Ghana Girl #3

Having a couple out of country experiences prior to Ghana, one being in Uganda and the other in Amsterdam, helped me to realize that the identity that I have in the U.S is different than that of being abroad. Let me give a little background info to help shape the view that I’m trying to portray here.

My first abroad experience happened in Amsterdam, where I was seen as simply an American. Not because I was black, or light skin, but just because of the country I resided in. But within this experience, I got the perspective of an American from non-Americans. Which surprised me because I’ve heard that Americans are disliked but I didn’t know why, we were told because Americans act entitled, lazy, and puts their nose into events that have nothing to do with them. By them telling me this it made me evaluate how I act as an American and the persona that I display and to check my privilege whenever I enter a new situation.

My next experience abroad was in Uganda, where I got another reality check about my identity. At home I used to consider myself an African American, but when I told the Ugandans that is what black people considered they were baffled because they said that American Blacks aren’t African. They told me that I was not African American because I lived in America and my parents or intermediate family was not African. This alone kind of took me aback because in America many blacks bond in knowing that we may be mistreated here but we have roots in Africa but to be told that we shouldn’t consider ourselves African Americans was saddening.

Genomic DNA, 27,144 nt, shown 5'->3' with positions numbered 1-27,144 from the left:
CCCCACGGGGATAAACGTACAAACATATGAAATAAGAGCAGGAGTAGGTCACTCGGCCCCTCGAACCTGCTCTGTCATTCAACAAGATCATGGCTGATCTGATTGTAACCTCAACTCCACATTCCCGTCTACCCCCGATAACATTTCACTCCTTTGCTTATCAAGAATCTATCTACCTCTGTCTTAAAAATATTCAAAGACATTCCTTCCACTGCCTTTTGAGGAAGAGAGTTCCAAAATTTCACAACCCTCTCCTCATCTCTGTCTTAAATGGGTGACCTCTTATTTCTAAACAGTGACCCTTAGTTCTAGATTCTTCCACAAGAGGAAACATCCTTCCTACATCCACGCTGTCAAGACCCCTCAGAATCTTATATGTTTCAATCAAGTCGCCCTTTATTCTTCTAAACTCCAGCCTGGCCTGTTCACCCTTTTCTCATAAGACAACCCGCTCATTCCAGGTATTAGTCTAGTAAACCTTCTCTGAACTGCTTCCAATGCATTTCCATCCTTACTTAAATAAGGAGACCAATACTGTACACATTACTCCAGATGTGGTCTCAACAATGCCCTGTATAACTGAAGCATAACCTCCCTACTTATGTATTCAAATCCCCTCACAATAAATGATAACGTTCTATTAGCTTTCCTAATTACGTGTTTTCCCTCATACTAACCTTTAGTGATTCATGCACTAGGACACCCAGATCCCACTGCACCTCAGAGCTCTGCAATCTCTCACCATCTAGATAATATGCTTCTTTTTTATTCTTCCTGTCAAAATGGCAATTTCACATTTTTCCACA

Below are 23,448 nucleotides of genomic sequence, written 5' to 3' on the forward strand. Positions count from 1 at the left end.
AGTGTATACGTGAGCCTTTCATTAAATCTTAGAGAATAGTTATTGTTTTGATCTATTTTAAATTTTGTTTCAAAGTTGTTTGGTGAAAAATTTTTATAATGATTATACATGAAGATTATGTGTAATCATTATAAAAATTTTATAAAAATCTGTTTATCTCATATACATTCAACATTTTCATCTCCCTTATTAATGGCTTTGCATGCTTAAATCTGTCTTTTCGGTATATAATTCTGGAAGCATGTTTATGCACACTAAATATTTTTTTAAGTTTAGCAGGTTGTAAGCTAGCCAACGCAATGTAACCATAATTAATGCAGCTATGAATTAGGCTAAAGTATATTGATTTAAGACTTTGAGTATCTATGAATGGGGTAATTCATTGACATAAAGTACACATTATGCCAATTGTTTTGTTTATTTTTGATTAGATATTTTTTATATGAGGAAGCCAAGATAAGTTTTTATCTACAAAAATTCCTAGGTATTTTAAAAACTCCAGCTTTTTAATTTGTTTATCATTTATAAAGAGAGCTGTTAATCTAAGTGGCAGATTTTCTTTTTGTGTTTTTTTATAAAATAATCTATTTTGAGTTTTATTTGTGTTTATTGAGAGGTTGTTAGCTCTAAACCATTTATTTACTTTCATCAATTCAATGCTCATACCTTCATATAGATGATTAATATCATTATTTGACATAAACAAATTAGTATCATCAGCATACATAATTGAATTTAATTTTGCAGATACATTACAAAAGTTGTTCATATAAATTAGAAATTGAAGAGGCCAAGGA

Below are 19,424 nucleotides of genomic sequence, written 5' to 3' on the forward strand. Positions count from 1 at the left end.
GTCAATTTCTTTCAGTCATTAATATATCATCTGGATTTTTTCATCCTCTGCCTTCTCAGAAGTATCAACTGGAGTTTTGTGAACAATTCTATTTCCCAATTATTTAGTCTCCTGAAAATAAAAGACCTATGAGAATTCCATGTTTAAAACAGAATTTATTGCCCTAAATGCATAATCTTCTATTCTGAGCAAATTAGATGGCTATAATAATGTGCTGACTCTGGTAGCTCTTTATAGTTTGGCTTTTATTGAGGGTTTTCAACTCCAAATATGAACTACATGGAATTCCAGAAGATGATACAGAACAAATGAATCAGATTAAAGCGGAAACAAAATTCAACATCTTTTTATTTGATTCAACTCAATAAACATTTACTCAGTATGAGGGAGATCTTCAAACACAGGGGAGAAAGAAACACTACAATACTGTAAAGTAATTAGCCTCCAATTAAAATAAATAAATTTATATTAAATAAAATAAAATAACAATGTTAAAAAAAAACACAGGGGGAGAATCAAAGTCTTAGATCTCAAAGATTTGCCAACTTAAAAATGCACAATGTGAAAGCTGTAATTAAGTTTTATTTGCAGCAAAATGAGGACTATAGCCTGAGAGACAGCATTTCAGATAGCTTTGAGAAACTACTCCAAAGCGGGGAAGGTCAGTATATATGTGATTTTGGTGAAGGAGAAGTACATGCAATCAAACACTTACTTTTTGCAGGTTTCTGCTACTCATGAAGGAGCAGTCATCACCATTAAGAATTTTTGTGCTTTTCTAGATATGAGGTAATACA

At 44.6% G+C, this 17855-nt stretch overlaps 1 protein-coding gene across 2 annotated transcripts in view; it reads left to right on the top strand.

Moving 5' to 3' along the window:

So, here we are in Ghana and I’m trying to make sure that my identity as Black American whom checks her privilege at the door, and doesn’t act entitled or lazy while still acting like myself. Taking in all my previous experiences while still making a new one I was told that I could be Ghanaian. Now after being told that people from my country are lazy and I shouldn’t consider myself African American, I was bewildered. One because most Ghanaians are dark skinned but also because my facial features (i thought) were completely different than theirs.

All of my time abroad and evaluating and reevaluating my identity I realized that no matter where you are there will be a different perspective of who you are but as long as you are confident in who you are it won’t matter what everyone else believes. Those other perspectives will just better what you already know about yourself.

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